These 5 Valentine’s Day Science Projects Will Nurture Your Love of Science


(Credit: Pixabay)

Health eHeart

You’re probably science-savvy enough to know that the seat of love is in the brain, not the heart. But do you really want to send a romantic card that says “I (brain) you!” We thought not. 

So follow your heart to the Health eHeart (get it?) project, where you and your SO can share data that will help scientists reduce heart disease.

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Location: Global


(Credit: Pixabay)

Great Backyard Bird Count

It was Chaucer, inspired by birds, who first put romance into Valentine’s Day:

For this was on seynt Valentynes day

When every foul comyth there to chese his make.

Despite his abominable spelling, Chaucer’s poultry poetry led to Valentine’s Day becoming the day of love. So it’s only fitting that the Great Backyard Bird Count, or GBBC as the cool kids call it, happens Valentine’s Day weekend. Don’t miss it.

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Location: Global


(Credit: Pixabay)

Bumble Bee Watch

Like fuzzy Cupids, bees flit about flowers and play matchmaker, uniting lovelorn, root-bound plants with their distant soulmates. By signing up for Bumble Bee Watch, you can practice positive voyeurism by patiently watching for bees’ floral liaisons and capturing them with your digital camera.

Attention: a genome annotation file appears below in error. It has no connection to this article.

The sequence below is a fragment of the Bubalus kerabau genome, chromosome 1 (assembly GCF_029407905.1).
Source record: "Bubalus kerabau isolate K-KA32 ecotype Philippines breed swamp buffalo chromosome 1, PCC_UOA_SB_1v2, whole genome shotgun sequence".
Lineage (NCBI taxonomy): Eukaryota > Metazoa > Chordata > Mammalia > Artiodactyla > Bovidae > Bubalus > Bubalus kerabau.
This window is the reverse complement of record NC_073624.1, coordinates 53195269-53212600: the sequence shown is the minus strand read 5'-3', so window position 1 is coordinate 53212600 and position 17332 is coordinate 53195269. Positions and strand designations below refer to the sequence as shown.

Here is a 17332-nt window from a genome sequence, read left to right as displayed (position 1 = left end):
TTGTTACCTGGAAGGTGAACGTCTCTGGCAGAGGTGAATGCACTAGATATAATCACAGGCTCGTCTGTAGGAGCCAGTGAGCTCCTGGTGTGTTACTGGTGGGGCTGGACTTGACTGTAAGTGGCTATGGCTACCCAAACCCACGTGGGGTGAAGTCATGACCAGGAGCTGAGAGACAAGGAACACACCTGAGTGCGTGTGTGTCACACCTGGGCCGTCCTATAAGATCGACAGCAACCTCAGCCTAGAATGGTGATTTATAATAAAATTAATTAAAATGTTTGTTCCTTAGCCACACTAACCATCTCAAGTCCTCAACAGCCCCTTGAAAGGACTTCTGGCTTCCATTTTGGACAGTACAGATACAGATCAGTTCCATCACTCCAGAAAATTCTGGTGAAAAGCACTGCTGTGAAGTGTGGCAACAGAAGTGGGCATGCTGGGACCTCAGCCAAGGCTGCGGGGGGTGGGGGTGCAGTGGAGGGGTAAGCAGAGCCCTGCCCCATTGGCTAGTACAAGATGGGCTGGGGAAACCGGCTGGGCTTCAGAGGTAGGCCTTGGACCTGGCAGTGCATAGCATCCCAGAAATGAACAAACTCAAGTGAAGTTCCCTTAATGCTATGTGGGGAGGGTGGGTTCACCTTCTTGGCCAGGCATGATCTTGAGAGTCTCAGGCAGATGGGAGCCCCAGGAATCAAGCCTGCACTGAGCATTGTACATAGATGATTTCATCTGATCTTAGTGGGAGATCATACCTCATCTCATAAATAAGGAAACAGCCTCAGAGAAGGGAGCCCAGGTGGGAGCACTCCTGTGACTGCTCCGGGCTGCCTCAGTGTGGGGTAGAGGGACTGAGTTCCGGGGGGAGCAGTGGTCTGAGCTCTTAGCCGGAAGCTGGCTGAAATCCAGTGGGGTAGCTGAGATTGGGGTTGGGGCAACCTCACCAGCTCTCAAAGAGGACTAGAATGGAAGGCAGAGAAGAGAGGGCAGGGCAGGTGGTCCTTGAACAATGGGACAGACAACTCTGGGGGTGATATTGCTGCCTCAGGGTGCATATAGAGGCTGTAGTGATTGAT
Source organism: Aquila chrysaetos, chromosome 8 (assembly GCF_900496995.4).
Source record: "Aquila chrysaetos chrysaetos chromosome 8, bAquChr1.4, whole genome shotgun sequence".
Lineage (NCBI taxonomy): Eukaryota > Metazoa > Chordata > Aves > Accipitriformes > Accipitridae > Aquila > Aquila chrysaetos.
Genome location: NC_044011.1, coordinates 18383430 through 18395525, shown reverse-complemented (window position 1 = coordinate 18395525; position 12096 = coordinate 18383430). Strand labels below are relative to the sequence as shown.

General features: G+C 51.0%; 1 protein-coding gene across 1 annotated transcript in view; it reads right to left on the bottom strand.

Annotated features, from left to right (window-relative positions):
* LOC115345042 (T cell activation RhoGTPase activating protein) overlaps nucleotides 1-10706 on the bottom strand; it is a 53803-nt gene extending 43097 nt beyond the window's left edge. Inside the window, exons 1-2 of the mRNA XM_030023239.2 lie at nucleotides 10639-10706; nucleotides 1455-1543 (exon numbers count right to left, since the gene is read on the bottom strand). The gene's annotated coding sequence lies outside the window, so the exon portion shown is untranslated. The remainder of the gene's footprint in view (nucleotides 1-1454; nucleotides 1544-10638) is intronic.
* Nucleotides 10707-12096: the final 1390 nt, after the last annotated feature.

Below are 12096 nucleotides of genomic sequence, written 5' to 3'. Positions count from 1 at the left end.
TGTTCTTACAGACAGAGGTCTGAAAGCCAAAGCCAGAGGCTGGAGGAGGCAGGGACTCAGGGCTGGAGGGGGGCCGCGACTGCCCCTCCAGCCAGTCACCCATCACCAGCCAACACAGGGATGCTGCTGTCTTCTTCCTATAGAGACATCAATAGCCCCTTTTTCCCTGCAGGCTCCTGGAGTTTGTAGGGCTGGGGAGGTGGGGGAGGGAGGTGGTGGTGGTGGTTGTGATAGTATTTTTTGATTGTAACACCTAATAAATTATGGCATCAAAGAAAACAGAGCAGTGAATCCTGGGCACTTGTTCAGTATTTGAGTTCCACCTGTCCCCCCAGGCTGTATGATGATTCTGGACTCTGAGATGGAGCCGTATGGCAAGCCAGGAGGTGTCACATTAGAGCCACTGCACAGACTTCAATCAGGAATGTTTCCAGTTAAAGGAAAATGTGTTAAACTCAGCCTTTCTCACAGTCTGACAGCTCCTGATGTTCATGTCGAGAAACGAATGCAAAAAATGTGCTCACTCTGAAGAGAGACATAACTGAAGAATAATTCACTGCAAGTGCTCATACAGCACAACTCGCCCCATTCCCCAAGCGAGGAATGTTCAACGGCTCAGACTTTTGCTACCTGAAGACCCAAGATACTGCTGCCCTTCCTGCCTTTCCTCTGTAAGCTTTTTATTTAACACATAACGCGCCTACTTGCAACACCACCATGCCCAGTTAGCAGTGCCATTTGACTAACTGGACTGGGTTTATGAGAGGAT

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Location: North America


(Credit: Pixabay)

Journey North

Presenting your significant other with a showy collection of plants’ mating structures might be the least subtle way to say “I love you,” but it certainly is popular. 

This Valentine’s Day, why not pair your bouquet with an invitation to join Journey North? Together, you’ll sally forth into the great outdoors to find emerging blossoms to help track changes in nature, and, just maybe, true love.

Get Started

Location: Global


Grand Canyon officials hope to preserve the region’s natural lightscape for centuries to come. (Credit: Harun Mehmedinovic/skyglowproject.com)

Dark Sky Program

Frustrated lovers all over the world are unable to enjoy a romantic evening under the twinkling stars of the Milky Way because of the glare of light pollution. It’s a problem not only for people, but for wildlife and plants, too! Join the Dark Sky Program to track this scourge with your cell phone.

Get Started

Location: Global


(Credit: Timber Press/Julianna Johnson)

The Field Guide to Citizen Science

Our new book is out! 

The Field Guide to Citizen Science: How You Can Contribute to Scientific Research and Make a Difference is now available in bookstores and online!

We’re thrilled to see such positive reviews. Most importantly, we hope you enjoy it. We poured our hearts into it. (Last Valentine’s pun!)

Order the Book

Source : Discovermagazine